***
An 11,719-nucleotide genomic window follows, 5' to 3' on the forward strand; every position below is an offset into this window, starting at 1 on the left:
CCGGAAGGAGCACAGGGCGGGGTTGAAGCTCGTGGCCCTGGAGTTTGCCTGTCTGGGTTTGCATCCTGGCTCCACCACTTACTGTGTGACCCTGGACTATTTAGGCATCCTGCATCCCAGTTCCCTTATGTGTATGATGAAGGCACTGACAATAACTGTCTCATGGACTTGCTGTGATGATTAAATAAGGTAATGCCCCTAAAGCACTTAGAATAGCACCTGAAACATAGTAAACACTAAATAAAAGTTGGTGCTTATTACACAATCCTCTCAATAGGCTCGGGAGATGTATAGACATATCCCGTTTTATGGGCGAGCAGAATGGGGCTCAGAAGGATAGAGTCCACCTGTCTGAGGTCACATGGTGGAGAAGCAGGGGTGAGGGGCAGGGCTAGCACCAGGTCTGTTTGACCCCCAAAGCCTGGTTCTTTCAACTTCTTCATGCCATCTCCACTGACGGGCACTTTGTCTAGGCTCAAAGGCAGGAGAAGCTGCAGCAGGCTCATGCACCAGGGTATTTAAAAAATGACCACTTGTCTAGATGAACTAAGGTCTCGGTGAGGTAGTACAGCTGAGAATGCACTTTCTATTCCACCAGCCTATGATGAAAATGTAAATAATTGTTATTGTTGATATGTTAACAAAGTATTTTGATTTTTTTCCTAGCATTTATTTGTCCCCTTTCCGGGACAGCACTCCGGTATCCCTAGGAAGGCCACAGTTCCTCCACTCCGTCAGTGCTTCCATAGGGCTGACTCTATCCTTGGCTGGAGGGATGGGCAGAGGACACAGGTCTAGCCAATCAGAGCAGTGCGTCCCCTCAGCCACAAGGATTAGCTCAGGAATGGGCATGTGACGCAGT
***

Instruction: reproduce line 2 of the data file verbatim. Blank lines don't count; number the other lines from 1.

CCGGAAGGAGCACAGGGCGGGGTTGAAGCTCGTGGCCCTGGAGTTTGCCTGTCTGGGTTTGCATCCTGGCTCCACCACTTACTGTGTGACCCTGGACTATTTAGGCATCCTGCATCCCAGTTCCCTTATGTGTATGATGAAGGCACTGACAATAACTGTCTCATGGACTTGCTGTGATGATTAAATAAGGTAATGCCCCTAAAGCACTTAGAATAGCACCTGAAACATAGTAAACACTAAATAAAAGTTGGTGCTTATTACACAATCCTCTCAATAGGCTCGGGAGATGTATAGACATATCCCGTTTTATGGGCGAGCAGAATGGGGCTCAGAAGGATAGAGTCCACCTGTCTGAGGTCACATGGTGGAGAAGCAGGGGTGAGGGGCAGGGCTAGCACCAGGTCTGTTTGACCCCCAAAGCCTGGTTCTTTCAACTTCTTCATGCCATCTCCACTGACGGGCACTTTGTCTAGGCTCAAAGGCAGGAGAAGCTGCAGCAGGCTCATGCACCAGGGTATTTAAAAAATGACCACTTGTCTAGATGAACTAAGGTCTCGGTGAGGTAGTACAGCTGAGAATGCACTTTCTATTCCACCAGCCTATGATGAAAATGTAAATAATTGTTATTGTTGATATGTTAACAAAGTATTTTGATTTTTTTCCTAGCATTTATTTGTCCCCTTTCCGGGACAGCACTCCGGTATCCCTAGGAAGGCCACAGTTCCTCCACTCCGTCAGTGCTTCCATAGGGCTGACTCTATCCTTGGCTGGAGGGATGGGCAGAGGACACAGGTCTAGCCAATCAGAGCAGTGCGTCCCCTCAGCCACAAGGATTAGCTCAGGAATGGGCATGTGACGCAGT